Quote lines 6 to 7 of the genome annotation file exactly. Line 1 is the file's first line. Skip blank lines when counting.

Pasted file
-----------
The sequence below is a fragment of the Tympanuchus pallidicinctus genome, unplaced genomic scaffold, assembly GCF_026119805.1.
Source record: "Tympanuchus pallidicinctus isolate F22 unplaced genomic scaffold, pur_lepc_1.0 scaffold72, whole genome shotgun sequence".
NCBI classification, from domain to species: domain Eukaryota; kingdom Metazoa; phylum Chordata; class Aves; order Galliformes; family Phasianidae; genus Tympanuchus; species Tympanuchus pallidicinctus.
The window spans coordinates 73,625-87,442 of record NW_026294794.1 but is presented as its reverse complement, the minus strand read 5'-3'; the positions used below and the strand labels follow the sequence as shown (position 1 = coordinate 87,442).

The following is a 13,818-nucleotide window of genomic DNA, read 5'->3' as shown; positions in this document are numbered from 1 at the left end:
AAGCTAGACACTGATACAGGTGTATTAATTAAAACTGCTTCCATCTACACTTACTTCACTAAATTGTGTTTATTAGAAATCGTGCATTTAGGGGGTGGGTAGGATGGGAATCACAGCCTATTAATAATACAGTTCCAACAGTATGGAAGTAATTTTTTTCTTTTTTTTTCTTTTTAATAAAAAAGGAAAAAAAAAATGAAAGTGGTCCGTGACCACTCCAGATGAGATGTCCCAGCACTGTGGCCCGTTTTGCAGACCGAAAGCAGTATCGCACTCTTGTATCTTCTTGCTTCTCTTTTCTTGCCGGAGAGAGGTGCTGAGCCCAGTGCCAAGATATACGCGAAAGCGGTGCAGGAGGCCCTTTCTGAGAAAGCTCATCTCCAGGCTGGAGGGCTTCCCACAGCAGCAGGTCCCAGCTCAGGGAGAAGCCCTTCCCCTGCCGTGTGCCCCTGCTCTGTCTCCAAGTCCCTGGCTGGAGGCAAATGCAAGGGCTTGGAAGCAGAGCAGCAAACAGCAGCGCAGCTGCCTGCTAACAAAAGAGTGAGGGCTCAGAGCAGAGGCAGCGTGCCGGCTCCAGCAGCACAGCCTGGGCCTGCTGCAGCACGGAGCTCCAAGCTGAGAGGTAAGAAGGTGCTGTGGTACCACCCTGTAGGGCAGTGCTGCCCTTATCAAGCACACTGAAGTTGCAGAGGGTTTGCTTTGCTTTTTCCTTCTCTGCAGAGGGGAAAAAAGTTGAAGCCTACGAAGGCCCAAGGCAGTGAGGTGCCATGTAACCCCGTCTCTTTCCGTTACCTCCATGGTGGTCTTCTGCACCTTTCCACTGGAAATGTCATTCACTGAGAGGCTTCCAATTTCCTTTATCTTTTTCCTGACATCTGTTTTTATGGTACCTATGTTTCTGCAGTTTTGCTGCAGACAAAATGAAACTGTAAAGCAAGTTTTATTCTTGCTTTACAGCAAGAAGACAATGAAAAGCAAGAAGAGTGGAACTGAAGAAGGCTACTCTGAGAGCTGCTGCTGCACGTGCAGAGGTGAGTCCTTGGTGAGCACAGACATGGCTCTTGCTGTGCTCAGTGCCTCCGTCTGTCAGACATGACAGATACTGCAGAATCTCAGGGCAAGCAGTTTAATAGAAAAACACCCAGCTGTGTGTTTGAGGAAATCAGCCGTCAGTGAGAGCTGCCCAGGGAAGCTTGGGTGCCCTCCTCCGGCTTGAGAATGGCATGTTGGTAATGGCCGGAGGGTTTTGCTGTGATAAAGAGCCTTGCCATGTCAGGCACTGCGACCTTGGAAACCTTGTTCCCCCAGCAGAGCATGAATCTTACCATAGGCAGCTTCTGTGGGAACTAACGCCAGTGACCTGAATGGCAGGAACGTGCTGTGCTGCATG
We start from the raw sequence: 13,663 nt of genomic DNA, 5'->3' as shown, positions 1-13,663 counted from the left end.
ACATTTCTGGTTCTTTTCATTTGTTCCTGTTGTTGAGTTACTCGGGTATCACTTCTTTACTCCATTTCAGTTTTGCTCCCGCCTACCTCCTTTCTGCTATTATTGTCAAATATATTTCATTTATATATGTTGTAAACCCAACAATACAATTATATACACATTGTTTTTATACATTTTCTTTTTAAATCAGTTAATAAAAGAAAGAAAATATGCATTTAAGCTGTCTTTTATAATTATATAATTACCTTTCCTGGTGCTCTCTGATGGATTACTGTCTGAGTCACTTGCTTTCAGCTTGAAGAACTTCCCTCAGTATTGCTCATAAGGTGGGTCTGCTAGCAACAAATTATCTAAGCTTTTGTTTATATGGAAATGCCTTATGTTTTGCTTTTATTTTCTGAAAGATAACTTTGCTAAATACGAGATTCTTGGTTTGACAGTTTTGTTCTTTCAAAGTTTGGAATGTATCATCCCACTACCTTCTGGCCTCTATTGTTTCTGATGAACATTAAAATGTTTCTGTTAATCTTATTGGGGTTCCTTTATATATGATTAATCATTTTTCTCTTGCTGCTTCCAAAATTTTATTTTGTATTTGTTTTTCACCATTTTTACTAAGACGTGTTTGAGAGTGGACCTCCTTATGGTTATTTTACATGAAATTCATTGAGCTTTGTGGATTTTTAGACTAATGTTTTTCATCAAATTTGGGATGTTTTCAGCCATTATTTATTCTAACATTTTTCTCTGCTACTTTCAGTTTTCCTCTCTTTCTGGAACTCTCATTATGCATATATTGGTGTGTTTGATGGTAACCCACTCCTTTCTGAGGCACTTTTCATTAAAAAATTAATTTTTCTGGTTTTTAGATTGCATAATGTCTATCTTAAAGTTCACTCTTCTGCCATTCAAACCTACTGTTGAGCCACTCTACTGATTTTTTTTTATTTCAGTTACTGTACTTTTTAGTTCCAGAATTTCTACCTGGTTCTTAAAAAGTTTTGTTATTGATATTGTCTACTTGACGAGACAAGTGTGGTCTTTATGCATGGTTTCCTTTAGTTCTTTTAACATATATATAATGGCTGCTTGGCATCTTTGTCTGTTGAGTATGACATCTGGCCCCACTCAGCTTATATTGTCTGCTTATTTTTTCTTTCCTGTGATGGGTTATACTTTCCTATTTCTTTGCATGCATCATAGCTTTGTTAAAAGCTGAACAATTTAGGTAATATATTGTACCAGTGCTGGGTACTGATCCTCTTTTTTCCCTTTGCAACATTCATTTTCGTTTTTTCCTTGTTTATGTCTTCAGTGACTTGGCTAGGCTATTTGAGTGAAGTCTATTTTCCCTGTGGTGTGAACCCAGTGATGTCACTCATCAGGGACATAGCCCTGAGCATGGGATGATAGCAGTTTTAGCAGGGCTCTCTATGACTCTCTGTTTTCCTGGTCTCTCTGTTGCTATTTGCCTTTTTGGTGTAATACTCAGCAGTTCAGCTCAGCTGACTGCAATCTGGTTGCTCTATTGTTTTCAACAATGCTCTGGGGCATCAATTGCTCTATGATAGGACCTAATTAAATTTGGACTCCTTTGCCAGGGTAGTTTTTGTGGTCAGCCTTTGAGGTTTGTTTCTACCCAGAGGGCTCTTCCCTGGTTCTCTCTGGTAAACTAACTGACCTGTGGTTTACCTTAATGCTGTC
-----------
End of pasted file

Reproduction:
AAGCTAGACACTGATACAGGTGTATTAATTAAAACTGCTTCCATCTACACTTACTTCACTAAATTGTGTTTATTAGAAATCGTGCATTTAGGGGGTGGGTAGGATGGGAATCACAGCCTATTAATAATACAGTTCCAACAGTATGGAAGTAATTTTTTTCTTTTTTTTTCTTTTTAATAAAAAAGGAAAAAAAAAATGAAAGTGGTCCGTGACCACTCCAGATGAGATGTCCCAGCACTGTGGCCCGTTTTGCAGACCGAAAGCAGTATCGCACTCTTGTATCTTCTTGCTTCTCTTTTCTTGCCGGAGAGAGGTGCTGAGCCCAGTGCCAAGATATACGCGAAAGCGGTGCAGGAGGCCCTTTCTGAGAAAGCTCATCTCCAGGCTGGAGGGCTTCCCACAGCAGCAGGTCCCAGCTCAGGGAGAAGCCCTTCCCCTGCCGTGTGCCCCTGCTCTGTCTCCAAGTCCCTGGCTGGAGGCAAATGCAAGGGCTTGGAAGCAGAGCAGCAAACAGCAGCGCAGCTGCCTGCTAACAAAAGAGTGAGGGCTCAGAGCAGAGGCAGCGTGCCGGCTCCAGCAGCACAGCCTGGGCCTGCTGCAGCACGGAGCTCCAAGCTGAGAGGTAAGAAGGTGCTGTGGTACCACCCTGTAGGGCAGTGCTGCCCTTATCAAGCACACTGAAGTTGCAGAGGGTTTGCTTTGCTTTTTCCTTCTCTGCAGAGGGGAAAAAAGTTGAAGCCTACGAAGGCCCAAGGCAGTGAGGTGCCATGTAACCCCGTCTCTTTCCGTTACCTCCATGGTGGTCTTCTGCACCTTTCCACTGGAAATGTCATTCACTGAGAGGCTTCCAATTTCCTTTATCTTTTTCCTGACATCTGTTTTTATGGTACCTATGTTTCTGCAGTTTTGCTGCAGACAAAATGAAACTGTAAAGCAAGTTTTATTCTTGCTTTACAGCAAGAAGACAATGAAAAGCAAGAAGAGTGGAACTGAAGAAGGCTACTCTGAGAGCTGCTGCTGCACGTGCAGAGGTGAGTCCTTGGTGAGCACAGACATGGCTCTTGCTGTGCTCAGTGCCTCCGTCTGTCAGACATGACAGATACTGCAGAATCTCAGGGCAAGCAGTTTAATAGAAAAACACCCAGCTGTGTGTTTGAGGAAATCAGCCGTCAGTGAGAGCTGCCCAGGGAAGCTTGGGTGCCCTCCTCCGGCTTGAGAATGGCATGTTGGTAATGGCCGGAGGGTTTTGCTGTGATAAAGAGCCTTGCCATGTCAGGCACTGCGACCTTGGAAACCTTGTTCCCCCAGCAGAGCATGAATCTTACCATAGGCAGCTTCTGTGGGAACTAACGCCAGTGACCTGAATGGCAGGAACGTGCTGTGCTGCATG
We start from the raw sequence: 13,663 nt of genomic DNA, 5'->3' as shown, positions 1-13,663 counted from the left end.